Frosty mornings, quiet trails, and the sheer joy of a hot drink after a cold ride are just three of the simple pleasures that are to be found in bike riding through the winter months.
Bright, cold, frosty mornings
First and foremost, there’s nothing like riding on a perfect winter day. It’s hard to beat cycling through the countryside with frost coating leaves and trees, your breath clouding the air, and the bright sunshine lighting everything so it looks like it’s in a David Attenborough documentary.
Air so crisp you could cut it with a knife — ah winter, we love you! Phil Hall / Immediate Magazine
Unexpected wildlife encounters
Since a lot of your riding is likely to occur in the dark over winter, your chances of coming face to face with nocturnal wildlife is all the greater. Is that looming dark shape ahead of you a bush, or a resting cow?
Expect to see your lights reflected back in the glinting eyes of various animals, and strange noises overhead. It’s a little frisson of danger and excitement to what might otherwise be fairly tame trails.
That said, if you do happen to ride regularly where the wildlife is a bit more bite-y than the UK, where the worst you’ll have to watch for is a rampaging badger, it’s probably worth exercising a little caution depending on when and where you go out.
You get REALLY good at washing your bike and kit
One of the downsides of winter riding, whatever type of cycling you do, is the wear and tear that builds up quickly by riding on gritty, muddy trails, and the endless washing machine loads of manky kit.
That means that washing your bike after every ride is all the more important, so expect to get your post-ride routine down to a fine art; off the bike, quick hose down (both bike and rider), wet kit in the washing machine while you clean off the bike, lights on charge, oil the chain, and you’re good to go again.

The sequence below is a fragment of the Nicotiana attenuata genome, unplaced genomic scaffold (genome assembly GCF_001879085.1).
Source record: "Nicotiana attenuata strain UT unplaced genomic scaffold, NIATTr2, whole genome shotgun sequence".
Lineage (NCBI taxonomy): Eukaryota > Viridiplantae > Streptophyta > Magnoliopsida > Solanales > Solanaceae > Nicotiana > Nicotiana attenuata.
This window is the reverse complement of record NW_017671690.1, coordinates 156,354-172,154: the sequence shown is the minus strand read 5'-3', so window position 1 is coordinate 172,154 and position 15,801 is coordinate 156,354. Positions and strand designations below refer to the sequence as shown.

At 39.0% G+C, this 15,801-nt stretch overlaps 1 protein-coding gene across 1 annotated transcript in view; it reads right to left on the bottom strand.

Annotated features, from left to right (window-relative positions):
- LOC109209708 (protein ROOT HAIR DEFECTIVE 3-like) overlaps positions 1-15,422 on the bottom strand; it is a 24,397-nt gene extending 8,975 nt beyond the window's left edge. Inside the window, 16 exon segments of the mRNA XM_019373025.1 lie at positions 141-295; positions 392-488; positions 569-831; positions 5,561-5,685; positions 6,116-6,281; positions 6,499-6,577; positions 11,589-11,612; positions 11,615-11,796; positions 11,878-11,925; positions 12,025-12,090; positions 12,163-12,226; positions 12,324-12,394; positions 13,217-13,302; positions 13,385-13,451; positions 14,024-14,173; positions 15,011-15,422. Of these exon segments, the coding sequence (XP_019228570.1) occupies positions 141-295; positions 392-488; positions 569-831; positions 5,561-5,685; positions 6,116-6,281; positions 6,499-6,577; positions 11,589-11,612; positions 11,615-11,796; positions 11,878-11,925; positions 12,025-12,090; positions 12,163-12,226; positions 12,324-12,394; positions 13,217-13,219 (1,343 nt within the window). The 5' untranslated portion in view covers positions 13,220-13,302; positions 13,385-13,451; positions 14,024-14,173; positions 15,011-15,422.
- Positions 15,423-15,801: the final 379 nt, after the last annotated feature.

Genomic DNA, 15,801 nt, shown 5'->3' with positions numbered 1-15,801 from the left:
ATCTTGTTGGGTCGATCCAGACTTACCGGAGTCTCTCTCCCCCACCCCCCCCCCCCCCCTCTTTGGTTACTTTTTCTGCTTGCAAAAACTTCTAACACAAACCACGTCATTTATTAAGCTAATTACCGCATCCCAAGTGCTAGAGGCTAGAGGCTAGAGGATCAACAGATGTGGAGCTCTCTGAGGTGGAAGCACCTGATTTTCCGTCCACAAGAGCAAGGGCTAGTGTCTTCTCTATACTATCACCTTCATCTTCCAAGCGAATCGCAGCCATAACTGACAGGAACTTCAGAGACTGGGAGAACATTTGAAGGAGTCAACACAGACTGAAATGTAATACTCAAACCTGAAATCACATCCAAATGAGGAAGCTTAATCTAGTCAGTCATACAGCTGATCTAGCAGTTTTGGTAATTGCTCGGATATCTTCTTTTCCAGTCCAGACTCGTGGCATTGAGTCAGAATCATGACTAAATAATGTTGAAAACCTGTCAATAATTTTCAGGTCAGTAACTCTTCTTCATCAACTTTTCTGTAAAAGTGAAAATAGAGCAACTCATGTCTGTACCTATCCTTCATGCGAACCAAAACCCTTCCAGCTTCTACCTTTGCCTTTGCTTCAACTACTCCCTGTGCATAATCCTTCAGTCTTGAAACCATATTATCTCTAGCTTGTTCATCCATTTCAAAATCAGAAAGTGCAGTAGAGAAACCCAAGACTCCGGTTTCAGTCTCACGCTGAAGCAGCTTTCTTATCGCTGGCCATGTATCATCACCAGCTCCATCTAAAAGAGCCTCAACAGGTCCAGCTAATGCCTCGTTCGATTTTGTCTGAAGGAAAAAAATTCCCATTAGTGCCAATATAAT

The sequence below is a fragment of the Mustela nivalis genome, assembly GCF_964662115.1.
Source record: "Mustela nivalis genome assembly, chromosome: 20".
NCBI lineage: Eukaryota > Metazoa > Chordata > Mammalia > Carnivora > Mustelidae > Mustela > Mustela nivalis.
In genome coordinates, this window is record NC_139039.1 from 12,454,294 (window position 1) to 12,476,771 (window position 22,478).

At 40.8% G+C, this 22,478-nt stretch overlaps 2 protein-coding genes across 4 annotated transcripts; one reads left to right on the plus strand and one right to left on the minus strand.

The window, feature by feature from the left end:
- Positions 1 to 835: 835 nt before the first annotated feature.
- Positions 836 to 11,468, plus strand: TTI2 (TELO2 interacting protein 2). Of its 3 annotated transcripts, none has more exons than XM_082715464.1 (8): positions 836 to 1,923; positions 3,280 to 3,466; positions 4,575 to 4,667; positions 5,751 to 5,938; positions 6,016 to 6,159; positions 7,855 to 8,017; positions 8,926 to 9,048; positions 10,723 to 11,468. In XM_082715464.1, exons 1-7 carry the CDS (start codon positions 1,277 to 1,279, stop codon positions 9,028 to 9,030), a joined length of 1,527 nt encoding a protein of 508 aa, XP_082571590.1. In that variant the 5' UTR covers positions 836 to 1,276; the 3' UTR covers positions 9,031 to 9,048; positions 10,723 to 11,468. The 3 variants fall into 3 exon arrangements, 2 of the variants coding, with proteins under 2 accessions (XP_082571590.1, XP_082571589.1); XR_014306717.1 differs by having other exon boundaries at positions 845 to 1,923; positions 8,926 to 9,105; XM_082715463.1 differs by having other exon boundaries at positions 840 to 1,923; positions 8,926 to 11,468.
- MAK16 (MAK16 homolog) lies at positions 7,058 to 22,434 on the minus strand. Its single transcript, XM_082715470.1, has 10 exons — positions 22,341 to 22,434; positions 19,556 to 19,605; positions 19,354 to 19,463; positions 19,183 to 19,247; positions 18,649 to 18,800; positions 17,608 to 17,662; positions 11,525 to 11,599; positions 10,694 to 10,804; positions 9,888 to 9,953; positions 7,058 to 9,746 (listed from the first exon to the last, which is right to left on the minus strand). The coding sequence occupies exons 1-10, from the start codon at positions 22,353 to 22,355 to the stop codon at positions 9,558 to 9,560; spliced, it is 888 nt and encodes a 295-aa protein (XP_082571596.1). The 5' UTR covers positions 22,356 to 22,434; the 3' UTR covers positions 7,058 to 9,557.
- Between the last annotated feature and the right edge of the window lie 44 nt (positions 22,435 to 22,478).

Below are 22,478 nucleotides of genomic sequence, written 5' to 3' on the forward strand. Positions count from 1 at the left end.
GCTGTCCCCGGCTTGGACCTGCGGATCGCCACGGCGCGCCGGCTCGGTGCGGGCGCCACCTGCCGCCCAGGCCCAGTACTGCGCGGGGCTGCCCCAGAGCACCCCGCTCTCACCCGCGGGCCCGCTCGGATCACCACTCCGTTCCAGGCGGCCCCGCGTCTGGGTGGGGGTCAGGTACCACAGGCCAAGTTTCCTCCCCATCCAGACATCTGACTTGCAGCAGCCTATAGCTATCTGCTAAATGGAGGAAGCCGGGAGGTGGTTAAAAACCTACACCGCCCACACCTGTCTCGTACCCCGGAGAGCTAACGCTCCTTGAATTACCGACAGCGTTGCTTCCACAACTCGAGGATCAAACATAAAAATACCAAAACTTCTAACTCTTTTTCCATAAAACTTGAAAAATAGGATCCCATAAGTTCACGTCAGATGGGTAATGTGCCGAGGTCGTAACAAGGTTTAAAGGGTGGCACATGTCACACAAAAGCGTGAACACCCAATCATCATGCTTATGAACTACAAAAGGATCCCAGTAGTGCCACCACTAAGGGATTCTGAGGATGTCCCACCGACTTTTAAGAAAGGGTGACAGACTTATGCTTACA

Of course, if you’re worried about ruining your pride and joy you can always use your winter riding plans to justify the purchase of a new bike. It’s the perfect excuse!
Bike washing: it’s the least exciting job, but probably one of the most crucial elements of successful winter riding. Immediate Magazine
You’ll need more kit
Are you a total kit fiend? Do you like to have the right jacket, the right lights and the right tyres to suit every conceivable weather condition? Well, say hello to winter, your new best friend!
Depending partly of course on where you’ll live, you’ll likely need kit to suit cold and dry conditions, cold and wet conditions, cool and dry conditions, cool and wet conditions, cold, dry and windy conditions… and that’s just for starters.
There’s even snow-specific bike kit available on the market these days Immediate Magazine
It’s oh so quiet
The chances are that the weather will put a few people off cycling (we have no idea why?!) so that means you’re likely to have the roads and trails to yourself. No searching for a parking space at the trail centre, no repeatedly calling ‘on your left!’ when trying to overtake, and no long stream of cyclists on the road or queues at the usual cafe stop.